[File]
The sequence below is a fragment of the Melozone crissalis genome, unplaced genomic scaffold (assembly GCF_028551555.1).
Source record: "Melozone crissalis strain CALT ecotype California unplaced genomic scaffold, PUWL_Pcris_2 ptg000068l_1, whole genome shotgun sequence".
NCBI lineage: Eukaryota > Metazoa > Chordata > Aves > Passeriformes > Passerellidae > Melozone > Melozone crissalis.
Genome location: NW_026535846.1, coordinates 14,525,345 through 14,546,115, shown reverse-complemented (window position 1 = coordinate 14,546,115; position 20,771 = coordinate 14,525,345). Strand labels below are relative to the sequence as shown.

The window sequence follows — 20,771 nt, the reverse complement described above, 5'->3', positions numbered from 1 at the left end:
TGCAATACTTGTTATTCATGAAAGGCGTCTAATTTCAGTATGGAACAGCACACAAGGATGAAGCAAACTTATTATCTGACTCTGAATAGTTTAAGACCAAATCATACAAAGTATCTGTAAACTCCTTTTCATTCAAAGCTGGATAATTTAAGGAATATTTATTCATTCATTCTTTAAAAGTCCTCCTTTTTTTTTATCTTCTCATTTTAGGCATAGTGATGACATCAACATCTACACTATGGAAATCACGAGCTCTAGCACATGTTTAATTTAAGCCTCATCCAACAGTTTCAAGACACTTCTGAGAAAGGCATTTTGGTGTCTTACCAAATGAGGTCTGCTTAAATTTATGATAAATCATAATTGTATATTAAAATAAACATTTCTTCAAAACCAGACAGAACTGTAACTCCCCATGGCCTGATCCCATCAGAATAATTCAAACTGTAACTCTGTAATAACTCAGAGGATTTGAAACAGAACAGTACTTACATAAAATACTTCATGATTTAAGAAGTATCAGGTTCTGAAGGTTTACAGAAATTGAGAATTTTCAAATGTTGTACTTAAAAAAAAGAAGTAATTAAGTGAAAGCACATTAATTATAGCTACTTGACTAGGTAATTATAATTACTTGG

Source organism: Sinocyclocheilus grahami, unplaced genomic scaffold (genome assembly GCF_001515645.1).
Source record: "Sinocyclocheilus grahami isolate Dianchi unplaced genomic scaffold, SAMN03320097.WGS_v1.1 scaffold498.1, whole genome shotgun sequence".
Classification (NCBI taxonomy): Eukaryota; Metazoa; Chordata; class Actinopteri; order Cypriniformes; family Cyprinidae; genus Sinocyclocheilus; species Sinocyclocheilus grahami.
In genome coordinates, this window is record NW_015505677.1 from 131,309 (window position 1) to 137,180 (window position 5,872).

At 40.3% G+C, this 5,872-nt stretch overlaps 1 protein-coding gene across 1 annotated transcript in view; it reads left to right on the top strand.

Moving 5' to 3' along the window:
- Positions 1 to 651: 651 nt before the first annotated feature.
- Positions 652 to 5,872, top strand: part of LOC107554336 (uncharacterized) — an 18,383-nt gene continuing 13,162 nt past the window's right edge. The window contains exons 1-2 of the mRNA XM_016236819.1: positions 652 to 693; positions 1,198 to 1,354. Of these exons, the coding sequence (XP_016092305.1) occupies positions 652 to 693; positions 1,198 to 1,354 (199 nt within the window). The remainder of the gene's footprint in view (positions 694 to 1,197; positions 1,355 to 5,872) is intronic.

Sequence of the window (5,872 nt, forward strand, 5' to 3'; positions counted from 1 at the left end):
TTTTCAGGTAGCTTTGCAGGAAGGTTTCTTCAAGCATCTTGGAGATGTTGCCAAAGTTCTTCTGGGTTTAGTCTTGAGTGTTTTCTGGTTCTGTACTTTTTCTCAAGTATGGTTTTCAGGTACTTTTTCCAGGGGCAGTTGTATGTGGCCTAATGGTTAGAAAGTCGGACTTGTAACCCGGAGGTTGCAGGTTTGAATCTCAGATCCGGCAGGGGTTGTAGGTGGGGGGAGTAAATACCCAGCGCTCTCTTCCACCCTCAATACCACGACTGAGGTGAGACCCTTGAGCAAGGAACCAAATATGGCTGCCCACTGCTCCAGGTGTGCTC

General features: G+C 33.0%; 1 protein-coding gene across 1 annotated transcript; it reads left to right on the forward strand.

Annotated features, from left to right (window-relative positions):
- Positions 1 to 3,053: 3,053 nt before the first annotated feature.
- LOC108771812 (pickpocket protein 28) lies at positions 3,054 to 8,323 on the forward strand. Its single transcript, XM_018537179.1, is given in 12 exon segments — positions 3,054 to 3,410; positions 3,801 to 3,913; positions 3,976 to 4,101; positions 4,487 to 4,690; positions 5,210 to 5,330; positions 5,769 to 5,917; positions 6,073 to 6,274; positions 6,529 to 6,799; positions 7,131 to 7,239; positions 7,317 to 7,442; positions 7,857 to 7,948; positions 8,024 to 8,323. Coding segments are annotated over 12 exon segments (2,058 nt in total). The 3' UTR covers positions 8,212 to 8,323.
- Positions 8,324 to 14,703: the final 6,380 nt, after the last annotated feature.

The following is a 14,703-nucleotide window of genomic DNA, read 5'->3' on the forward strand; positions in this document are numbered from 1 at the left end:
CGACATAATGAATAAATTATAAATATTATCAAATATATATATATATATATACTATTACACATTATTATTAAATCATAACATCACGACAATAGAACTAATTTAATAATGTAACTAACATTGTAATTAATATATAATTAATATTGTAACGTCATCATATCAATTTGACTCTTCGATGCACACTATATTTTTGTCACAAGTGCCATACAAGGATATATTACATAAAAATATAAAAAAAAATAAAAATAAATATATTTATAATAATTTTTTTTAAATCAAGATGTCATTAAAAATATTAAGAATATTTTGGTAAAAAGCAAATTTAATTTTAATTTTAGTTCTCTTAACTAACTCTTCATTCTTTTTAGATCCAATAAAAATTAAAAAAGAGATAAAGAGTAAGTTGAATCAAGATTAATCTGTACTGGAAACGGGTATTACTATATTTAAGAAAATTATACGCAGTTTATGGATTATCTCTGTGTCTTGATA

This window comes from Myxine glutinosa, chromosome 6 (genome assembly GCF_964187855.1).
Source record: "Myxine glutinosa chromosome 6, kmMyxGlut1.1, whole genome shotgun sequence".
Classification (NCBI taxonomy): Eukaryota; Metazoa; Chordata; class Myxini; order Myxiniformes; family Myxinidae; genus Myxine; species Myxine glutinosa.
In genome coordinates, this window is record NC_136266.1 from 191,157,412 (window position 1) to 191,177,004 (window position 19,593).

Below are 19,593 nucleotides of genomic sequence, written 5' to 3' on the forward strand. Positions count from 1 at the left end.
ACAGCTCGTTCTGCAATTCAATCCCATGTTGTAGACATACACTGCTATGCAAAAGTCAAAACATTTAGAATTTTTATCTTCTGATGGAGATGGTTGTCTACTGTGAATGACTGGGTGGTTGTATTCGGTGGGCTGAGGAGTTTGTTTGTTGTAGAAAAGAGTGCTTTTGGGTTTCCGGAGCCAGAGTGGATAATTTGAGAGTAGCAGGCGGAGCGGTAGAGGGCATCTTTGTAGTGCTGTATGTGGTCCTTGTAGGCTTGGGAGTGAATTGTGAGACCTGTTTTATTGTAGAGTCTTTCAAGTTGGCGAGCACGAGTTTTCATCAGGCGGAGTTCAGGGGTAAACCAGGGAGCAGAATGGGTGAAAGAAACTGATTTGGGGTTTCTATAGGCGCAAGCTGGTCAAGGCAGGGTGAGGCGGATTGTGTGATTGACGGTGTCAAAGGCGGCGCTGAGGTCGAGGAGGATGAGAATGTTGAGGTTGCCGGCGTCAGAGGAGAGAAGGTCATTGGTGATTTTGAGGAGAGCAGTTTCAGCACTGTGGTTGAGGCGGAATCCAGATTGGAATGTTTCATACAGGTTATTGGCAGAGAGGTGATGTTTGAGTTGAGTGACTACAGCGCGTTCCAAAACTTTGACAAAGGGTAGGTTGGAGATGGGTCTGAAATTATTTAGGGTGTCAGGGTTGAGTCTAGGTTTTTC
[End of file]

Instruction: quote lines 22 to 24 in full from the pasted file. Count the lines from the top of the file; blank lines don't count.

The following is a 14,703-nucleotide window of genomic DNA, read 5'->3' on the forward strand; positions in this document are numbered from 1 at the left end:
CGACATAATGAATAAATTATAAATATTATCAAATATATATATATATATATACTATTACACATTATTATTAAATCATAACATCACGACAATAGAACTAATTTAATAATGTAACTAACATTGTAATTAATATATAATTAATATTGTAACGTCATCATATCAATTTGACTCTTCGATGCACACTATATTTTTGTCACAAGTGCCATACAAGGATATATTACATAAAAATATAAAAAAAAATAAAAATAAATATATTTATAATAATTTTTTTTAAATCAAGATGTCATTAAAAATATTAAGAATATTTTGGTAAAAAGCAAATTTAATTTTAATTTTAGTTCTCTTAACTAACTCTTCATTCTTTTTAGATCCAATAAAAATTAAAAAAGAGATAAAGAGTAAGTTGAATCAAGATTAATCTGTACTGGAAACGGGTATTACTATATTTAAGAAAATTATACGCAGTTTATGGATTATCTCTGTGTCTTGATA

This window comes from Myxine glutinosa, chromosome 6 (genome assembly GCF_964187855.1).